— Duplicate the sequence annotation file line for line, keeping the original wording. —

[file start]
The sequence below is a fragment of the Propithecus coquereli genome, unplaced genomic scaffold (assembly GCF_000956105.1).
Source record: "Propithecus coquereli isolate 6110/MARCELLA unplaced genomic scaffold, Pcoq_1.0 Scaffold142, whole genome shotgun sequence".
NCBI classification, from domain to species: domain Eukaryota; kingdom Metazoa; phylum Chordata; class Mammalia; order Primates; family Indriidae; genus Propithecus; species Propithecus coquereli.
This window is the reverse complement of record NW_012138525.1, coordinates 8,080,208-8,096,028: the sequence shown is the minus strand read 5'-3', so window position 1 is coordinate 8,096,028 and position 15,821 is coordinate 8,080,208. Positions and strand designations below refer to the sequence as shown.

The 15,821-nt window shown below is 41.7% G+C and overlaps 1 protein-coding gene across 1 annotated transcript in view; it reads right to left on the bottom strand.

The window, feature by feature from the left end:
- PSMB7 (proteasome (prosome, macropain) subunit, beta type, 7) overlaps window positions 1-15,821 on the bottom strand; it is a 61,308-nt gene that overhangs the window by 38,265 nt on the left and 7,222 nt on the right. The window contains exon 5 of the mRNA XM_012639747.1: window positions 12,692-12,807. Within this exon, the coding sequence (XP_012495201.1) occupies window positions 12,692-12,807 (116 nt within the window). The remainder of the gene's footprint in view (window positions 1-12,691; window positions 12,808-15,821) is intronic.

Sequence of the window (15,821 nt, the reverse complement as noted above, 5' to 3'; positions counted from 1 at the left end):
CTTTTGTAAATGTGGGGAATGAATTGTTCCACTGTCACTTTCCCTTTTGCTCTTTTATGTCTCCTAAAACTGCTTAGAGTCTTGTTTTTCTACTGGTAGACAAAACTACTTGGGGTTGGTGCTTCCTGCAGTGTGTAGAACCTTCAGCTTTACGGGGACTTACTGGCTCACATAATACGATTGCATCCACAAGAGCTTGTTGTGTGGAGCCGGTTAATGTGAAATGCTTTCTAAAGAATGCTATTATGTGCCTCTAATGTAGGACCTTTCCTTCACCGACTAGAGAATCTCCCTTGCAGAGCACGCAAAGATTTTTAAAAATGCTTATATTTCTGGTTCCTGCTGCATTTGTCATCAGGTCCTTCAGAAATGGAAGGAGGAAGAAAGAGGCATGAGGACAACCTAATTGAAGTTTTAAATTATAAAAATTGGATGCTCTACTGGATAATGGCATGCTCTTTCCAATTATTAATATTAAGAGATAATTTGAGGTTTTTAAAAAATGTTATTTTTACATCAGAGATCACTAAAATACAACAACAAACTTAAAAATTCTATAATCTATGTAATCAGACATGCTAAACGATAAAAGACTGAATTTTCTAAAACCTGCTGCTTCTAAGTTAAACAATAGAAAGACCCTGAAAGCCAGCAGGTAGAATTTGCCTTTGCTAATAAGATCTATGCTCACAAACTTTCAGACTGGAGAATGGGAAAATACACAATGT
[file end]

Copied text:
The sequence below is a fragment of the Propithecus coquereli genome, unplaced genomic scaffold (assembly GCF_000956105.1).
Source record: "Propithecus coquereli isolate 6110/MARCELLA unplaced genomic scaffold, Pcoq_1.0 Scaffold142, whole genome shotgun sequence".
NCBI classification, from domain to species: domain Eukaryota; kingdom Metazoa; phylum Chordata; class Mammalia; order Primates; family Indriidae; genus Propithecus; species Propithecus coquereli.
This window is the reverse complement of record NW_012138525.1, coordinates 8,080,208-8,096,028: the sequence shown is the minus strand read 5'-3', so window position 1 is coordinate 8,096,028 and position 15,821 is coordinate 8,080,208. Positions and strand designations below refer to the sequence as shown.

The 15,821-nt window shown below is 41.7% G+C and overlaps 1 protein-coding gene across 1 annotated transcript in view; it reads right to left on the bottom strand.

The window, feature by feature from the left end:
- PSMB7 (proteasome (prosome, macropain) subunit, beta type, 7) overlaps window positions 1-15,821 on the bottom strand; it is a 61,308-nt gene that overhangs the window by 38,265 nt on the left and 7,222 nt on the right. The window contains exon 5 of the mRNA XM_012639747.1: window positions 12,692-12,807. Within this exon, the coding sequence (XP_012495201.1) occupies window positions 12,692-12,807 (116 nt within the window). The remainder of the gene's footprint in view (window positions 1-12,691; window positions 12,808-15,821) is intronic.

Sequence of the window (15,821 nt, the reverse complement as noted above, 5' to 3'; positions counted from 1 at the left end):
CTTTTGTAAATGTGGGGAATGAATTGTTCCACTGTCACTTTCCCTTTTGCTCTTTTATGTCTCCTAAAACTGCTTAGAGTCTTGTTTTTCTACTGGTAGACAAAACTACTTGGGGTTGGTGCTTCCTGCAGTGTGTAGAACCTTCAGCTTTACGGGGACTTACTGGCTCACATAATACGATTGCATCCACAAGAGCTTGTTGTGTGGAGCCGGTTAATGTGAAATGCTTTCTAAAGAATGCTATTATGTGCCTCTAATGTAGGACCTTTCCTTCACCGACTAGAGAATCTCCCTTGCAGAGCACGCAAAGATTTTTAAAAATGCTTATATTTCTGGTTCCTGCTGCATTTGTCATCAGGTCCTTCAGAAATGGAAGGAGGAAGAAAGAGGCATGAGGACAACCTAATTGAAGTTTTAAATTATAAAAATTGGATGCTCTACTGGATAATGGCATGCTCTTTCCAATTATTAATATTAAGAGATAATTTGAGGTTTTTAAAAAATGTTATTTTTACATCAGAGATCACTAAAATACAACAACAAACTTAAAAATTCTATAATCTATGTAATCAGACATGCTAAACGATAAAAGACTGAATTTTCTAAAACCTGCTGCTTCTAAGTTAAACAATAGAAAGACCCTGAAAGCCAGCAGGTAGAATTTGCCTTTGCTAATAAGATCTATGCTCACAAACTTTCAGACTGGAGAATGGGAAAATACACAATGT